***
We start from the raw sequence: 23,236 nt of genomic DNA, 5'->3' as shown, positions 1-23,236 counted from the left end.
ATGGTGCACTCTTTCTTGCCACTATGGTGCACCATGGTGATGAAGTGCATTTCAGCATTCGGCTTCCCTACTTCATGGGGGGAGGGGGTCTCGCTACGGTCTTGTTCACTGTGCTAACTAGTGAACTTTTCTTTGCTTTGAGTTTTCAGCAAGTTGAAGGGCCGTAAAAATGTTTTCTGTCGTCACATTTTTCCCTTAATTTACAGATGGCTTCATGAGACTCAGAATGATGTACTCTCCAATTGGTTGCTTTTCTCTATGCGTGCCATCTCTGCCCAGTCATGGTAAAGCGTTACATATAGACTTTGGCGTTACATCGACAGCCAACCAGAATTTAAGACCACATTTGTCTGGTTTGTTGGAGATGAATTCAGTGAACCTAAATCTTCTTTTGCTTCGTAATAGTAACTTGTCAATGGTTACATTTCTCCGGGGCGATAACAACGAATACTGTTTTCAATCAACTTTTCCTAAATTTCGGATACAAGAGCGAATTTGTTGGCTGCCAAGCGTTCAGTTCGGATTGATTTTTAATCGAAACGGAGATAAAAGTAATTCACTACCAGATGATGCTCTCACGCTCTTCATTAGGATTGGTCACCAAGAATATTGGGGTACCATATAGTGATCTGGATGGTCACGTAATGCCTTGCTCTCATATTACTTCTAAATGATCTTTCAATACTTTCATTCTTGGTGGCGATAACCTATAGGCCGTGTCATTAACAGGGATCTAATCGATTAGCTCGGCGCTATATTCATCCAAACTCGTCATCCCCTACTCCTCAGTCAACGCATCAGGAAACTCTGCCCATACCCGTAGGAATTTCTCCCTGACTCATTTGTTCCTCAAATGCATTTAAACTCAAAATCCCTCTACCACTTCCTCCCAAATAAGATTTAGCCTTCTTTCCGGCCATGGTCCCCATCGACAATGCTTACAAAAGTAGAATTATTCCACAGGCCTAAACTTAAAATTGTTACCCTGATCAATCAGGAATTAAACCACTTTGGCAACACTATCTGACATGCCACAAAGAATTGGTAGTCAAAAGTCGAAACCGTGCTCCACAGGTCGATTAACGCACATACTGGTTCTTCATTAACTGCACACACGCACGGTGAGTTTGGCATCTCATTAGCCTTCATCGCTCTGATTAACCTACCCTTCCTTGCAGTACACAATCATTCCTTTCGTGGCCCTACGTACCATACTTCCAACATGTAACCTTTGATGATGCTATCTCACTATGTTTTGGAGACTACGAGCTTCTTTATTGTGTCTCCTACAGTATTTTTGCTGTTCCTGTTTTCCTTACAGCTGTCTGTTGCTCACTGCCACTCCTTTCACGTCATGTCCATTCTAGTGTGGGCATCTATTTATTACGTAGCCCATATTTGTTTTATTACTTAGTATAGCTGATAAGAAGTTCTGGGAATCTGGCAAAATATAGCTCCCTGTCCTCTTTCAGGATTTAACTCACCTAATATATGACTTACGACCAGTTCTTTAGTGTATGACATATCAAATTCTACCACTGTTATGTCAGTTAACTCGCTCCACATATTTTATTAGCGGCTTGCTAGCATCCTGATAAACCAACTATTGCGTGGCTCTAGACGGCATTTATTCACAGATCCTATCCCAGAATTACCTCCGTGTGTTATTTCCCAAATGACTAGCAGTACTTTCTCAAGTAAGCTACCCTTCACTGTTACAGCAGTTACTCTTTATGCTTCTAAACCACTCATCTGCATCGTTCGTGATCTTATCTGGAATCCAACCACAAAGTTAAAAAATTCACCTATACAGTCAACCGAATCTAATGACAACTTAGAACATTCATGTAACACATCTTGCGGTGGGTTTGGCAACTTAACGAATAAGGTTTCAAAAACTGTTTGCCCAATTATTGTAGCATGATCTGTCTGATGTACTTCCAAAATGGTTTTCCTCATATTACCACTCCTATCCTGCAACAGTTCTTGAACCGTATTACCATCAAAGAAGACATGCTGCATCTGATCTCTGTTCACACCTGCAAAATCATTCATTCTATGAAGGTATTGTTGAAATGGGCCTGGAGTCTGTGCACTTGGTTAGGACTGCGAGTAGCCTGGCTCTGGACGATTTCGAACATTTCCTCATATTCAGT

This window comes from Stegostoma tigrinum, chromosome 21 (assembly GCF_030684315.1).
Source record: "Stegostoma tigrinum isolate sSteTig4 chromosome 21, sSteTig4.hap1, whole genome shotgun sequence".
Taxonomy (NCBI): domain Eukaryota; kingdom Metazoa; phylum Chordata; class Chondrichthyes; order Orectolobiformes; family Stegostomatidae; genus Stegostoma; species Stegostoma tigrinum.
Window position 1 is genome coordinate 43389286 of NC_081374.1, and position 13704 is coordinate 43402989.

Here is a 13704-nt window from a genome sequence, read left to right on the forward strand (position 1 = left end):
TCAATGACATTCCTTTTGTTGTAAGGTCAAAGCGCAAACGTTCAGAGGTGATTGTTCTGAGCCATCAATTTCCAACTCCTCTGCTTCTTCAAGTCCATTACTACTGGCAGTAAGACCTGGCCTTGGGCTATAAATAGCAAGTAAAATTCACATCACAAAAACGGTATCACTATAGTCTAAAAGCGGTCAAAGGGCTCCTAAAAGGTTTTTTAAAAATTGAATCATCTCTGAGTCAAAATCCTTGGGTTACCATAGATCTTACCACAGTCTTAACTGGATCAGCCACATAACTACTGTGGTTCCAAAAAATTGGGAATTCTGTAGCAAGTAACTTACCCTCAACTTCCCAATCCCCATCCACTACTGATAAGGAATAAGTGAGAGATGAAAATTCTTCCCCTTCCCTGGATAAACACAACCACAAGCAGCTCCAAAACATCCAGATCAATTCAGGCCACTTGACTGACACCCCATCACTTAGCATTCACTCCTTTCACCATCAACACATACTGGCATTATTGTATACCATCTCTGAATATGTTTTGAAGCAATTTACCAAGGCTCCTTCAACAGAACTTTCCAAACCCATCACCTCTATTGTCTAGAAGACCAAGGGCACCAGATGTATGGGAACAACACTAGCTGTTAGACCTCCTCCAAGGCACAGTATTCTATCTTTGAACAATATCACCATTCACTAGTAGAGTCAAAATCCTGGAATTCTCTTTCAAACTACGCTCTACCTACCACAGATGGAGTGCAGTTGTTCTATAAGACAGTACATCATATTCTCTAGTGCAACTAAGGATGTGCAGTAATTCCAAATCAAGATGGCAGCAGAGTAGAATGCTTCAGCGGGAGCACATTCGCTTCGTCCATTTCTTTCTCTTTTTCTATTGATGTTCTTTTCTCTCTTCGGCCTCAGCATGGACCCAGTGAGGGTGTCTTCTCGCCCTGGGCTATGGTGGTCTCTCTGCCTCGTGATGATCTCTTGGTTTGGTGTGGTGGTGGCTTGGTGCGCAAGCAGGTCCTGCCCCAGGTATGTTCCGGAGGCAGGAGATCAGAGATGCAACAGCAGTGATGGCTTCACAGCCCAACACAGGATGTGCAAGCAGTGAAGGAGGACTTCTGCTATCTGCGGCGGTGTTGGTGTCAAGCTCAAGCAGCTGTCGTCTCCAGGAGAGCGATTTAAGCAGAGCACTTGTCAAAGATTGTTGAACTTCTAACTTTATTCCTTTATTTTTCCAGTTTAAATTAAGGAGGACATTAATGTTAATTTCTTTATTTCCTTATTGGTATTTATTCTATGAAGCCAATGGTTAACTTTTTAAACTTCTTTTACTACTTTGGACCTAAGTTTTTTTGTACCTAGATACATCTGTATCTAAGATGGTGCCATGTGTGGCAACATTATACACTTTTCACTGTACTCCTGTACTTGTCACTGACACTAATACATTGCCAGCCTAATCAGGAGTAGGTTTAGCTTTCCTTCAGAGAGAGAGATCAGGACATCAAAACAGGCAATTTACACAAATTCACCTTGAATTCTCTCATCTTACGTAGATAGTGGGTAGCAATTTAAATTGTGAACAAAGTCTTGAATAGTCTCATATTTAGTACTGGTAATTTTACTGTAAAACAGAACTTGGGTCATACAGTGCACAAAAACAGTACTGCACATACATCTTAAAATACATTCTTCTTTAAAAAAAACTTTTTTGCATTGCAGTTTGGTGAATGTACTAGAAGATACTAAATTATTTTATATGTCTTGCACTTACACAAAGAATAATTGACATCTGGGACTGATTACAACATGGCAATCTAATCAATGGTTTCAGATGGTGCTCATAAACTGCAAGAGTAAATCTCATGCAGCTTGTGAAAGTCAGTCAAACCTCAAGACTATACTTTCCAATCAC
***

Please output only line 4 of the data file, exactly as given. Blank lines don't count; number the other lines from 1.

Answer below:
Source record: "Stegostoma tigrinum isolate sSteTig4 chromosome 21, sSteTig4.hap1, whole genome shotgun sequence".